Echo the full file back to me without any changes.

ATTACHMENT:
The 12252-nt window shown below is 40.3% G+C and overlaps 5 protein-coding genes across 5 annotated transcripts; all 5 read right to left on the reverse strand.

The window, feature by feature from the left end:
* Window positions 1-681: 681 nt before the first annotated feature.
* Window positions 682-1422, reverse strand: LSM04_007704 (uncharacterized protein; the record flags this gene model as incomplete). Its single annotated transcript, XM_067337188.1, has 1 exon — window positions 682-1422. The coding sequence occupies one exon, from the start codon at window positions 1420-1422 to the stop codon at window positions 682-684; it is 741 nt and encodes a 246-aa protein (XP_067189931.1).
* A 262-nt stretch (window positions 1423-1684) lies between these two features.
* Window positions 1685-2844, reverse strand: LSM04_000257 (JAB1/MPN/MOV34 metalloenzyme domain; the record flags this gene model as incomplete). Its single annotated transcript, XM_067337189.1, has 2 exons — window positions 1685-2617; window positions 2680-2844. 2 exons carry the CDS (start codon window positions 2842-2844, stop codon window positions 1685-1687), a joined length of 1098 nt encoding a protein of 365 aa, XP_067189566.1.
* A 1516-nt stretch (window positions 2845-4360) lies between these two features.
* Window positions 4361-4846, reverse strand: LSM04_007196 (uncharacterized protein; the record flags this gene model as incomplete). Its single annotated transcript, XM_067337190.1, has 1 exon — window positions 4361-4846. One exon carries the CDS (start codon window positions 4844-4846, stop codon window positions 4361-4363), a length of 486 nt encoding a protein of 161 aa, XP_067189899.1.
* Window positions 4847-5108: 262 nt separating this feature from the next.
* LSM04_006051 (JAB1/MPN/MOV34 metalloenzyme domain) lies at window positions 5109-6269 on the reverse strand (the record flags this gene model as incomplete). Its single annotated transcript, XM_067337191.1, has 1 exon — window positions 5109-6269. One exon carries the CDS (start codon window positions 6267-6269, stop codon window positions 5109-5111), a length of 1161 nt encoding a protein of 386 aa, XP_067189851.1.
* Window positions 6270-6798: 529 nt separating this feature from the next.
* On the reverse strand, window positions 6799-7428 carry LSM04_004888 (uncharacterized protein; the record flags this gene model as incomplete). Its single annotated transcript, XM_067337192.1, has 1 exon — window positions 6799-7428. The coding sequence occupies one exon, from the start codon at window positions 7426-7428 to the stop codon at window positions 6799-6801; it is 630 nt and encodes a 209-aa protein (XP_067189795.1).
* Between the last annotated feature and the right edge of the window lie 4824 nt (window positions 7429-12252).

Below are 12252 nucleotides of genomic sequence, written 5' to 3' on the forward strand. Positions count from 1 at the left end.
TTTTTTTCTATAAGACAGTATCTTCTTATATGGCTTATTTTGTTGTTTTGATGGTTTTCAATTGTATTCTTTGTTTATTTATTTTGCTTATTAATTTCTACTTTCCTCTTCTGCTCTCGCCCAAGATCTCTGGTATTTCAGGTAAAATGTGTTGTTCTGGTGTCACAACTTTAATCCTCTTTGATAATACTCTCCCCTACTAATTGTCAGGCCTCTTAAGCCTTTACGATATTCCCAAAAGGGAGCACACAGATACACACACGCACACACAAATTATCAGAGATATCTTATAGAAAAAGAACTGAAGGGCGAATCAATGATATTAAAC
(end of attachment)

The 12252-nt window shown below is 40.3% G+C and overlaps 5 protein-coding genes across 5 annotated transcripts; all 5 read right to left on the reverse strand.

The window, feature by feature from the left end:
* Window positions 1-681: 681 nt before the first annotated feature.
* Window positions 682-1422, reverse strand: LSM04_007704 (uncharacterized protein; the record flags this gene model as incomplete). Its single annotated transcript, XM_067337188.1, has 1 exon — window positions 682-1422. The coding sequence occupies one exon, from the start codon at window positions 1420-1422 to the stop codon at window positions 682-684; it is 741 nt and encodes a 246-aa protein (XP_067189931.1).
* A 262-nt stretch (window positions 1423-1684) lies between these two features.
* Window positions 1685-2844, reverse strand: LSM04_000257 (JAB1/MPN/MOV34 metalloenzyme domain; the record flags this gene model as incomplete). Its single annotated transcript, XM_067337189.1, has 2 exons — window positions 1685-2617; window positions 2680-2844. 2 exons carry the CDS (start codon window positions 2842-2844, stop codon window positions 1685-1687), a joined length of 1098 nt encoding a protein of 365 aa, XP_067189566.1.
* A 1516-nt stretch (window positions 2845-4360) lies between these two features.
* Window positions 4361-4846, reverse strand: LSM04_007196 (uncharacterized protein; the record flags this gene model as incomplete). Its single annotated transcript, XM_067337190.1, has 1 exon — window positions 4361-4846. One exon carries the CDS (start codon window positions 4844-4846, stop codon window positions 4361-4363), a length of 486 nt encoding a protein of 161 aa, XP_067189899.1.
* Window positions 4847-5108: 262 nt separating this feature from the next.
* LSM04_006051 (JAB1/MPN/MOV34 metalloenzyme domain) lies at window positions 5109-6269 on the reverse strand (the record flags this gene model as incomplete). Its single annotated transcript, XM_067337191.1, has 1 exon — window positions 5109-6269. One exon carries the CDS (start codon window positions 6267-6269, stop codon window positions 5109-5111), a length of 1161 nt encoding a protein of 386 aa, XP_067189851.1.
* Window positions 6270-6798: 529 nt separating this feature from the next.
* On the reverse strand, window positions 6799-7428 carry LSM04_004888 (uncharacterized protein; the record flags this gene model as incomplete). Its single annotated transcript, XM_067337192.1, has 1 exon — window positions 6799-7428. The coding sequence occupies one exon, from the start codon at window positions 7426-7428 to the stop codon at window positions 6799-6801; it is 630 nt and encodes a 209-aa protein (XP_067189795.1).
* Between the last annotated feature and the right edge of the window lie 4824 nt (window positions 7429-12252).

Below are 12252 nucleotides of genomic sequence, written 5' to 3' on the forward strand. Positions count from 1 at the left end.
TTTTTTTCTATAAGACAGTATCTTCTTATATGGCTTATTTTGTTGTTTTGATGGTTTTCAATTGTATTCTTTGTTTATTTATTTTGCTTATTAATTTCTACTTTCCTCTTCTGCTCTCGCCCAAGATCTCTGGTATTTCAGGTAAAATGTGTTGTTCTGGTGTCACAACTTTAATCCTCTTTGATAATACTCTCCCCTACTAATTGTCAGGCCTCTTAAGCCTTTACGATATTCCCAAAAGGGAGCACACAGATACACACACGCACACACAAATTATCAGAGATATCTTATAGAAAAAGAACTGAAGGGCGAATCAATGATATTAAAC